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Wednesday, 16 of October of 2019

Why You Should Be Watching: Being Human (US)

Josh, Aidan, and Sally from Being Human (US)

Would a smile kill you guys?

I’m completely over monster movie zeitgeists in our culture lately. The legends of undead villains and armies have been tampered with so much recently that people are running thin on ideas. What’s next? Unearthed mummies involved in romantic comedies? Finding a reason for Dr Frankenstein to make covens of monsters? Would they be covens? Gaggles? Maybe take after crows and be a murder? That might be a little too on the nose.

But it is getting a little silly. Zombies are showing up in remixes of classic literature and are being codified in fake survival guides. The Walking Dead has its heart in the right place (at least they carry on the tradition of zombies not actually being called zombies a la Night of the Living Dead) but is kind of ridiculous in every other aspect of its television being. How long until they go the path of the vampire, the story of whom has become so romanticized in the last decade that it’s almost centrist, somewhere between blood-curdling horror and wacky but lovable character. Do the people on Team Edward ever stop to think that the dude is a monster that drains to empty the blood out of things with teeth like a violent bestial killer while he’s amassed centuries of knowledge in stealth, slaughter, and being sparkly?

Such is the trouble with a lot of the yesteryear’s legends existing in our time of post-modernist reboot. We tire of these larger-than-life icons existing on a plane separate from us. We want to see their human-ish struggle. It’s even evident in superhero reboots, where Superman has a child, Iron Man is dying of the thing that saves him (to be fair, Marvel had a head start on the human hero thing), and Diana is riddled with neuroses as she tries to find a man (is anyone hopeful for the Wonder Woman reboot? I’ve already given up).

The problem with these things isn’t that we want to see these human sides of otherworldly characters. The issue is what we end up doing with them. Vampires have been taken to a treacly place that pop culture begs them to be in, at least a little while, until the backlash comes and they forget all about Sookie and their terrible Foghorn-Leghorn accents to become violent monsters again. No, showing a monster struggle isn’t a terrible thing but there needs to be a balance. Show the drama in a formerly human horror figure dealing with that which makes him or her other. Keep the humanity with the beast because that is the conflict. And Being Human does exactly that.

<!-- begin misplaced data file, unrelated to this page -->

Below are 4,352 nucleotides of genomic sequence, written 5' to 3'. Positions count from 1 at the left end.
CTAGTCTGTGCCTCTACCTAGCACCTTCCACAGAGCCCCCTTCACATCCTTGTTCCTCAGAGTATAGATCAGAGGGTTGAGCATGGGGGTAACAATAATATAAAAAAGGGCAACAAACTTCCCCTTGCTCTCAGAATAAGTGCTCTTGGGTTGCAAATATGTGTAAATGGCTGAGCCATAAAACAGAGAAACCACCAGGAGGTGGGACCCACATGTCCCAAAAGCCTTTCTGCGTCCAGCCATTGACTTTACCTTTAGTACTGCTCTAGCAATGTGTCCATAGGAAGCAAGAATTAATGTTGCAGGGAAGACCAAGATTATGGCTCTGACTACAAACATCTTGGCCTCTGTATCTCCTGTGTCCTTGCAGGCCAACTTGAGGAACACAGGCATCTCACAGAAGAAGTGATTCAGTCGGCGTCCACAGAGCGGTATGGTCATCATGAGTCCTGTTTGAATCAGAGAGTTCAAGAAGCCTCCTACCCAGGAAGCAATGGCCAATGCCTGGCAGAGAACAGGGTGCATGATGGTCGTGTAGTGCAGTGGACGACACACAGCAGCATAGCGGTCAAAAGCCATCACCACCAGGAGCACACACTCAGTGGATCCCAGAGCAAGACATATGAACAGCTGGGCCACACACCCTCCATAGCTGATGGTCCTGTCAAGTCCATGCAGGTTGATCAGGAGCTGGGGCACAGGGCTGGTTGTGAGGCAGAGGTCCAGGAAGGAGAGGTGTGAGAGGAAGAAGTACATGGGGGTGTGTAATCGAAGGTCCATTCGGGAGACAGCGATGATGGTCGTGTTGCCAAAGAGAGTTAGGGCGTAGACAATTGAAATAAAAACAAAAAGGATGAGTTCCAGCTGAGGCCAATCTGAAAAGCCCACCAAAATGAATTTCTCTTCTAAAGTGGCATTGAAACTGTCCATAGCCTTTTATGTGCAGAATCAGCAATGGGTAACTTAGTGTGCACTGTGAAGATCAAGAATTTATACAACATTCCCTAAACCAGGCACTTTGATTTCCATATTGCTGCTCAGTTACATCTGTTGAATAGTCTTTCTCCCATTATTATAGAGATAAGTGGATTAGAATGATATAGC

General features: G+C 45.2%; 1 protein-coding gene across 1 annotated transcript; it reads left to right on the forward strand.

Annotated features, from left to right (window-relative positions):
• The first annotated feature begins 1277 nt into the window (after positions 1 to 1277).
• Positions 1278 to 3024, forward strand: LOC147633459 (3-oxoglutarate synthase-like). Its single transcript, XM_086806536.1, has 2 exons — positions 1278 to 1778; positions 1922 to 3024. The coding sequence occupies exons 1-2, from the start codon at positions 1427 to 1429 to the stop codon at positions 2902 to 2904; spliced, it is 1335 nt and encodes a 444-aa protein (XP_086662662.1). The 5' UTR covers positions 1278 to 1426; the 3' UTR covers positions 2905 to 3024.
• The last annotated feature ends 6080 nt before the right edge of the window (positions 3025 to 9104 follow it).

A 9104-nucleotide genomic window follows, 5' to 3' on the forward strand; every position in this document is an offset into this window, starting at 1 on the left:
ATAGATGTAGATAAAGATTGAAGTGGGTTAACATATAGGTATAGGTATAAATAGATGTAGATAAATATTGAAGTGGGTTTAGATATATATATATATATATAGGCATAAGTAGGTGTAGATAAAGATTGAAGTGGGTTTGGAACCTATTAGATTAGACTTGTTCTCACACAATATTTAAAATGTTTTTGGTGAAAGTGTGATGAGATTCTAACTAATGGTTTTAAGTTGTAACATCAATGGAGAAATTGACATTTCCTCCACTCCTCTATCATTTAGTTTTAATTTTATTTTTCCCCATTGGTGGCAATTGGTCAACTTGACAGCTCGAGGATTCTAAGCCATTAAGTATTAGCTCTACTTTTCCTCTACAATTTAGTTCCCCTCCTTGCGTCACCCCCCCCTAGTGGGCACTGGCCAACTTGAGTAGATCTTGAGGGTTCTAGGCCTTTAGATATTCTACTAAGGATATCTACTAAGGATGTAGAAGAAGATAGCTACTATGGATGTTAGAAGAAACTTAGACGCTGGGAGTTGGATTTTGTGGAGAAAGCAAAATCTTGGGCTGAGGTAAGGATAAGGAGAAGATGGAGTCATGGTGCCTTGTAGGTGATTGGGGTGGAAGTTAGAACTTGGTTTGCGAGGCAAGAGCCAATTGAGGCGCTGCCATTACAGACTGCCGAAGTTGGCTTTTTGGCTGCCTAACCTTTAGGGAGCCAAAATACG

Didn’t think I’d get back to it, did you?

A brief note before I continue: I haven’t watched the British series at all. I knew it was there before I started watching the American version but I didn’t want to have an Office situation where I constantly debate the validity of one to the other or even strike a comparison. I’ve heard the British version shows characters delving into even more risque behavior with streaks of darkness not (yet) apparent in the American incarnation. I’ve also heard the pilot is almost a line-for-line remake of the British series (much in like The Office). I don’t want the BBC version to color the Syfy version just yet, so I’m staying away for a little while, at least until the end of this season.

Which is Monday (tomorrow as of this writing). The thirteenth episode of the series will air with a relieved cast and crew, knowing they’ve already been renewed. Syfy has had some pretty good numbers come its way from the series despite a marketing campaign that made me think it was a supernatural screwball comedy. In fact, I wasn’t interested in the series at all until Karen made me hip to what it was really about, noting that there was “something there.” So I watched. And kept watching. And caught up. And hung at the end of every episode.

I don’t hang often at the end of an episode. Television, much that I love it, doesn’t affect me that way lately, not in the way LOST would send my voice three octaves higher as I squeaked “What?” each week. Not to compare Being Human to LOST (a tad unfair) but I haven’t watched a show that made me gasp as frequently as this show. Not Pretty Little Liars (too campy for me to really get that involved), not Chuck (I say “What?” a lot but it’s usually in a low-tone groan), just Being Human. That should be high enough praise right there.